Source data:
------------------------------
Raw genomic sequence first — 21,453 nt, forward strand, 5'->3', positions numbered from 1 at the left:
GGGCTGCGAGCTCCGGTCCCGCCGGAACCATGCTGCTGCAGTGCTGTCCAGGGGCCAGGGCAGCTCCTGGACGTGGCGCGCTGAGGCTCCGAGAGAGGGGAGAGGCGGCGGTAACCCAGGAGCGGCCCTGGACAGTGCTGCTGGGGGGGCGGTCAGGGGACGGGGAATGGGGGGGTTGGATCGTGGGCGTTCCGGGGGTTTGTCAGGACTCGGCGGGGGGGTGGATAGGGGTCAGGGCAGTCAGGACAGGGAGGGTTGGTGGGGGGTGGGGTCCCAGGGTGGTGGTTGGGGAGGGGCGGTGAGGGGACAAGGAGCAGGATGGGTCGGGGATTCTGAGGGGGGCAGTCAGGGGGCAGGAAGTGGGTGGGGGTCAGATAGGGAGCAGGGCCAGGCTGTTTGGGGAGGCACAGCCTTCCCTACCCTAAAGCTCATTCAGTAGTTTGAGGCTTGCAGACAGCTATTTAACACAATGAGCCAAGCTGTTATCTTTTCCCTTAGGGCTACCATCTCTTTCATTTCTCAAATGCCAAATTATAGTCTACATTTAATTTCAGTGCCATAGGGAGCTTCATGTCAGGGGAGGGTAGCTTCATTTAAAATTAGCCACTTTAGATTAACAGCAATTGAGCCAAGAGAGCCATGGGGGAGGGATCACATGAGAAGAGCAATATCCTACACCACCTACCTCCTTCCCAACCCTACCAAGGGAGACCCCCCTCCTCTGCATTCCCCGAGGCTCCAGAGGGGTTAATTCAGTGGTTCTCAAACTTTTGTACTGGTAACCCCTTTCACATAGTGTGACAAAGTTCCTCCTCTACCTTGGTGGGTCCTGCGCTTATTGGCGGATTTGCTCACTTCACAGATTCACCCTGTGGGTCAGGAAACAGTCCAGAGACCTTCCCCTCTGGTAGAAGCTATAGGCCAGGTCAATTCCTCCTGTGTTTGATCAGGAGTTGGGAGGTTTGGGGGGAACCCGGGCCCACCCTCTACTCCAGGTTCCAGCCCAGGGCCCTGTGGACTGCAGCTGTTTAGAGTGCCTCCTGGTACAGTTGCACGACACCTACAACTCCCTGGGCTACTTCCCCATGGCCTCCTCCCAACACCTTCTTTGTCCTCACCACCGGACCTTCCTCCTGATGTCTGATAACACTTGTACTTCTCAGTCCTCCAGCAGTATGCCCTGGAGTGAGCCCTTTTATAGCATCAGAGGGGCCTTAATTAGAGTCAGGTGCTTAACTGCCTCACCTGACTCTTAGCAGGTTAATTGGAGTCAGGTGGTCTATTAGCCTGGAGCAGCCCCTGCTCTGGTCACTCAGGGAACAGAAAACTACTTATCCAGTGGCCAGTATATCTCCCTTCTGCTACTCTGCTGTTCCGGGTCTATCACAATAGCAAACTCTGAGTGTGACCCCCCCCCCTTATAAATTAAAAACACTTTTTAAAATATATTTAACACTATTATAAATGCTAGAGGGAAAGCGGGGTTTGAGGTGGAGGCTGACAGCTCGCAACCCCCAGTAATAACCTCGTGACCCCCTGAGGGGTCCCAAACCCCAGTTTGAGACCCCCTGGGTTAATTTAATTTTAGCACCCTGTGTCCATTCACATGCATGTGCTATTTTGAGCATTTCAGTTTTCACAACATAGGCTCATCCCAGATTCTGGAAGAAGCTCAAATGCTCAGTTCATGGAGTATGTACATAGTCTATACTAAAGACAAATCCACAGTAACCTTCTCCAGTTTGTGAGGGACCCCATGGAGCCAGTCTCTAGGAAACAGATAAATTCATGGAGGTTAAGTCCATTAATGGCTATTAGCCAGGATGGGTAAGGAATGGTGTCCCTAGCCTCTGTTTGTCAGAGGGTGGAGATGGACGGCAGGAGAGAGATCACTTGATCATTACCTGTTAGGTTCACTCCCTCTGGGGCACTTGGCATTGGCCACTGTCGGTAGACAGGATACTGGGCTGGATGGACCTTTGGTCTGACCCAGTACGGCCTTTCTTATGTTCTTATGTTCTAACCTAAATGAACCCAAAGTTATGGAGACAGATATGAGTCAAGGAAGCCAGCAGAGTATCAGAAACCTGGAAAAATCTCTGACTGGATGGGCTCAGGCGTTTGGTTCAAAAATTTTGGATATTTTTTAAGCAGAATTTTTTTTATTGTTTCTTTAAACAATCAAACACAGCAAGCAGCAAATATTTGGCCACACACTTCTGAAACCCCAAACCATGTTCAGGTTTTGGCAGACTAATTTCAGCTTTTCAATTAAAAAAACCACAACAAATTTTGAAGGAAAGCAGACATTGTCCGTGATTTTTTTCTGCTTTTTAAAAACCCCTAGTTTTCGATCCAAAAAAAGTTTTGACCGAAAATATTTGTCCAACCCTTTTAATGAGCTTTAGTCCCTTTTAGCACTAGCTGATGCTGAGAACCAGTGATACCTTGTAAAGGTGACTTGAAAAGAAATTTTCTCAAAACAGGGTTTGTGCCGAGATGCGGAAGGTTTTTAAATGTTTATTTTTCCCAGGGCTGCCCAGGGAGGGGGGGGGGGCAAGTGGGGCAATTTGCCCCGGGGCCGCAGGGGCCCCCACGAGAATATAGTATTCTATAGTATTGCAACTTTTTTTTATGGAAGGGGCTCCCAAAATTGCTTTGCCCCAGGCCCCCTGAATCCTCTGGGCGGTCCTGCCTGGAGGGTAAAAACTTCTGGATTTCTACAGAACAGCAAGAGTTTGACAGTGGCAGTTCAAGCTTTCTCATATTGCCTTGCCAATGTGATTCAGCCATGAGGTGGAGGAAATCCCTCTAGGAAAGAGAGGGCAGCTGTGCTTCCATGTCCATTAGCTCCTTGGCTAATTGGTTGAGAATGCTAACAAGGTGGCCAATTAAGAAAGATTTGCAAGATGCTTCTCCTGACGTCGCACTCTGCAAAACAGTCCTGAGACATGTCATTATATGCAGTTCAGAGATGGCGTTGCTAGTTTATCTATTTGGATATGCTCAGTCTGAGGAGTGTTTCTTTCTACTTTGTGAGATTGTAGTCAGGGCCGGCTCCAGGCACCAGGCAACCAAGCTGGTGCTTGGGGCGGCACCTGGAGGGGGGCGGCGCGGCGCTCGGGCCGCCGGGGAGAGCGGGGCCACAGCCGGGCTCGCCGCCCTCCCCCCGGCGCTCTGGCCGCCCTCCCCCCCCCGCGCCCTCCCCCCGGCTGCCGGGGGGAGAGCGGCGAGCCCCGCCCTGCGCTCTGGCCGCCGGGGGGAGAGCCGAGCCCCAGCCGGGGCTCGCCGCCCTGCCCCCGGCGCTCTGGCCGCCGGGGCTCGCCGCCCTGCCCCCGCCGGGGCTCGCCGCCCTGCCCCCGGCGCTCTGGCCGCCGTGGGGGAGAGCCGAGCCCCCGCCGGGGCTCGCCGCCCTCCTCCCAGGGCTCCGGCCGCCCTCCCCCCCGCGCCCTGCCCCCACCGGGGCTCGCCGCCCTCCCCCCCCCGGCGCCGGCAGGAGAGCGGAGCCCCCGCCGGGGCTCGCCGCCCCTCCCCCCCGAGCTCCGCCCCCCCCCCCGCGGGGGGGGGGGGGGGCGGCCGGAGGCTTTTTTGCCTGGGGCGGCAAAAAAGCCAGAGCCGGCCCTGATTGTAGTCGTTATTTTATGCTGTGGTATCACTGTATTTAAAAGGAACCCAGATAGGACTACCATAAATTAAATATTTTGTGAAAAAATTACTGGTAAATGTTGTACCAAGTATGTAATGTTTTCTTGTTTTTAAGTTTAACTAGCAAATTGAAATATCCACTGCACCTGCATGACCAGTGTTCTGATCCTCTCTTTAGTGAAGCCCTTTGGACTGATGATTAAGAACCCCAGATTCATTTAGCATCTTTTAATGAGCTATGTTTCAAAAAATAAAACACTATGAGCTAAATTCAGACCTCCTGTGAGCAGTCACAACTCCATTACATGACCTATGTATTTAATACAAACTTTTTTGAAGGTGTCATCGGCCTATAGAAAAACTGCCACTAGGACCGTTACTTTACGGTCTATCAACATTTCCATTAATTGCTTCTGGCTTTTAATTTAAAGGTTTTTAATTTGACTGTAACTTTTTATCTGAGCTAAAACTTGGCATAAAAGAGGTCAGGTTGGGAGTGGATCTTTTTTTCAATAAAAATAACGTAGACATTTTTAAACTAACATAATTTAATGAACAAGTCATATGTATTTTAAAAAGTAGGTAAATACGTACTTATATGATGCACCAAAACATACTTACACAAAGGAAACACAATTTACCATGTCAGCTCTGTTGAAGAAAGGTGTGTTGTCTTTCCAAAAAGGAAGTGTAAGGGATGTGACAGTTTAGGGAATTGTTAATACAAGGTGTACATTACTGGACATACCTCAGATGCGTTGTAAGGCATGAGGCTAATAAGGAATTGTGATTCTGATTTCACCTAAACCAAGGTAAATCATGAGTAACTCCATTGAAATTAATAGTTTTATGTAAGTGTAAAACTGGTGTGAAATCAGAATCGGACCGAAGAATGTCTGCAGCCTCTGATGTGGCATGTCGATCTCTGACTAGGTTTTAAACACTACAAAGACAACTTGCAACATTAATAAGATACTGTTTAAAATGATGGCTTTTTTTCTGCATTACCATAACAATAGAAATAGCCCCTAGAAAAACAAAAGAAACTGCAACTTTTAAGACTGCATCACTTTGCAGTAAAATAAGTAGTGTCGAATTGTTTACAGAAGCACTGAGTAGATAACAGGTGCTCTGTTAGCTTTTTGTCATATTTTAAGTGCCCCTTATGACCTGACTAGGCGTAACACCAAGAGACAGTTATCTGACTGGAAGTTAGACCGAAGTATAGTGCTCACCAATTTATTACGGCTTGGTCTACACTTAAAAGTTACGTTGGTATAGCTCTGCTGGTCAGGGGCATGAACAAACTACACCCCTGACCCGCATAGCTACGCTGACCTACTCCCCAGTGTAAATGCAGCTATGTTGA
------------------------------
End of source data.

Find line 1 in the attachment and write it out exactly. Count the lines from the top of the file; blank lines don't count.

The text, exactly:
Raw genomic sequence first — 21,453 nt, forward strand, 5'->3', positions numbered from 1 at the left: